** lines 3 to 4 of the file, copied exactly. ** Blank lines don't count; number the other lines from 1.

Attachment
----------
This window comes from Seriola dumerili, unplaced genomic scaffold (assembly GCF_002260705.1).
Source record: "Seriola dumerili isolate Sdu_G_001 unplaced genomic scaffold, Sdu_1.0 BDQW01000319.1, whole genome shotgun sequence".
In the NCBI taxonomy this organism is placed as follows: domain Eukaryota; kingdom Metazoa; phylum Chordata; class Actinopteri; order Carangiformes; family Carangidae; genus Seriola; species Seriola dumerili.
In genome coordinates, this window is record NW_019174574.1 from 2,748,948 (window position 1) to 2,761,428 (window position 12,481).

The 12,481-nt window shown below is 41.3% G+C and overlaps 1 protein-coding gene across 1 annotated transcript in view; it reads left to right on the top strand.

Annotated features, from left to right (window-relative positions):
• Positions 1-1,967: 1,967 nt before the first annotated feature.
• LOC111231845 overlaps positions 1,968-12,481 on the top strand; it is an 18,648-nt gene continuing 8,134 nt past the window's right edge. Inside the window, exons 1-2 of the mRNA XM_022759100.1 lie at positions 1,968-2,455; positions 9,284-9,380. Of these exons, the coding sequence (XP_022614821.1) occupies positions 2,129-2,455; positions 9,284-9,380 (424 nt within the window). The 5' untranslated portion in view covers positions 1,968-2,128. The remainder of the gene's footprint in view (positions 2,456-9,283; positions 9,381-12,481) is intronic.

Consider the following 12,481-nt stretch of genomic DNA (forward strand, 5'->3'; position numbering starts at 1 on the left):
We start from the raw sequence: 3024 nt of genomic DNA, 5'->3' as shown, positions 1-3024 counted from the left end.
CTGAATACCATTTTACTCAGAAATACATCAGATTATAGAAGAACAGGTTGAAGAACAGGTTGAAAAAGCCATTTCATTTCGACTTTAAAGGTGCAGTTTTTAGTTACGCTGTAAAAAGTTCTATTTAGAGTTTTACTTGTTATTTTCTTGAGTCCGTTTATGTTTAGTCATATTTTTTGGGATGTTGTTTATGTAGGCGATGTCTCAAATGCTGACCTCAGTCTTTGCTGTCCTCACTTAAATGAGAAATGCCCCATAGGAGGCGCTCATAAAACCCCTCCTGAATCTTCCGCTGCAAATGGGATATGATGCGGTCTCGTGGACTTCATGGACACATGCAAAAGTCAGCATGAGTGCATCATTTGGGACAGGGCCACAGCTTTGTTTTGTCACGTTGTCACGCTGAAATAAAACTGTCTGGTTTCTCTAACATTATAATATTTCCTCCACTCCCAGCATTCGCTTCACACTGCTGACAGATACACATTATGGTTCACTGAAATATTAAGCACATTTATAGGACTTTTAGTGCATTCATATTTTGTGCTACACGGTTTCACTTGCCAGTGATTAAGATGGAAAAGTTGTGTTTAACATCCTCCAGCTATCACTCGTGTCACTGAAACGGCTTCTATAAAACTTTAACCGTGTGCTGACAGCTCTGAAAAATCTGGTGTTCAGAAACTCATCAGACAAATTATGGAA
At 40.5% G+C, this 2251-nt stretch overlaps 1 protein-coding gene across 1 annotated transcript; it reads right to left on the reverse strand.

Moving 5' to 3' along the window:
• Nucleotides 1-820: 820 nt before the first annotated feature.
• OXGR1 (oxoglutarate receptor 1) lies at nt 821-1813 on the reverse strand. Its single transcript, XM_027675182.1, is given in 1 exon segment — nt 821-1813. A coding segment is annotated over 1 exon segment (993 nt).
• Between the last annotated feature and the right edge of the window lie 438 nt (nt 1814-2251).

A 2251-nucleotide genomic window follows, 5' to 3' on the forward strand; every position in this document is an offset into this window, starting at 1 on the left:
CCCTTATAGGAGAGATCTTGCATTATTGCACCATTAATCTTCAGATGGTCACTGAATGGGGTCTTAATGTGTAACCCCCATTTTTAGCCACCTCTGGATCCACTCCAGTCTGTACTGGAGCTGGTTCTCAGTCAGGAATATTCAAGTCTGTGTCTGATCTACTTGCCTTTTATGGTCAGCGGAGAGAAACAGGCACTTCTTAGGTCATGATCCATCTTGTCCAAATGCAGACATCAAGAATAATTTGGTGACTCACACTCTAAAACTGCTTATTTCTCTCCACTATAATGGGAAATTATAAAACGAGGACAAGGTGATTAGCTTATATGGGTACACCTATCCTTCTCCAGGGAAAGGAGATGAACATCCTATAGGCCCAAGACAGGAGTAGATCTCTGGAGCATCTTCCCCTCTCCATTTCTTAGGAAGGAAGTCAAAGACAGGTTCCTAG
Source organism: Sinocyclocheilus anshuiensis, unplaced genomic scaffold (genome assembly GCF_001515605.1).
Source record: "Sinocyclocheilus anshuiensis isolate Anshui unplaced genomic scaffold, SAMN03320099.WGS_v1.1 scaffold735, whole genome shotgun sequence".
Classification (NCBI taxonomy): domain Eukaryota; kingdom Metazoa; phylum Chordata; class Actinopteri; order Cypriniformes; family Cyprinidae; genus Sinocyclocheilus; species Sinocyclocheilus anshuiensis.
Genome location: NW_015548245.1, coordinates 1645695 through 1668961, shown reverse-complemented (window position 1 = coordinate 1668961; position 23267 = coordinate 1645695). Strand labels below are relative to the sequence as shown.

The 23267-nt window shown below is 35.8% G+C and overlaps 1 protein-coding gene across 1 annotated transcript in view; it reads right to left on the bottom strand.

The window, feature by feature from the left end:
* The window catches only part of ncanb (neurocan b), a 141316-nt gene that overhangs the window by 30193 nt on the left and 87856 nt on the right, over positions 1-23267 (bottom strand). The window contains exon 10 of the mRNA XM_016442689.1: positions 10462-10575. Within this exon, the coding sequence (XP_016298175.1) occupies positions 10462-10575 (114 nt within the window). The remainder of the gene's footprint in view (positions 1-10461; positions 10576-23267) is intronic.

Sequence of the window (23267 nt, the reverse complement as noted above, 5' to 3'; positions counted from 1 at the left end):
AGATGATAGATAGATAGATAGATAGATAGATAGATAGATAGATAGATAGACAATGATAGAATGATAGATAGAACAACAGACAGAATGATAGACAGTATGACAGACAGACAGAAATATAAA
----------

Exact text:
In the NCBI taxonomy this organism is placed as follows: domain Eukaryota; kingdom Metazoa; phylum Chordata; class Actinopteri; order Carangiformes; family Carangidae; genus Seriola; species Seriola dumerili.
In genome coordinates, this window is record NW_019174574.1 from 2,748,948 (window position 1) to 2,761,428 (window position 12,481).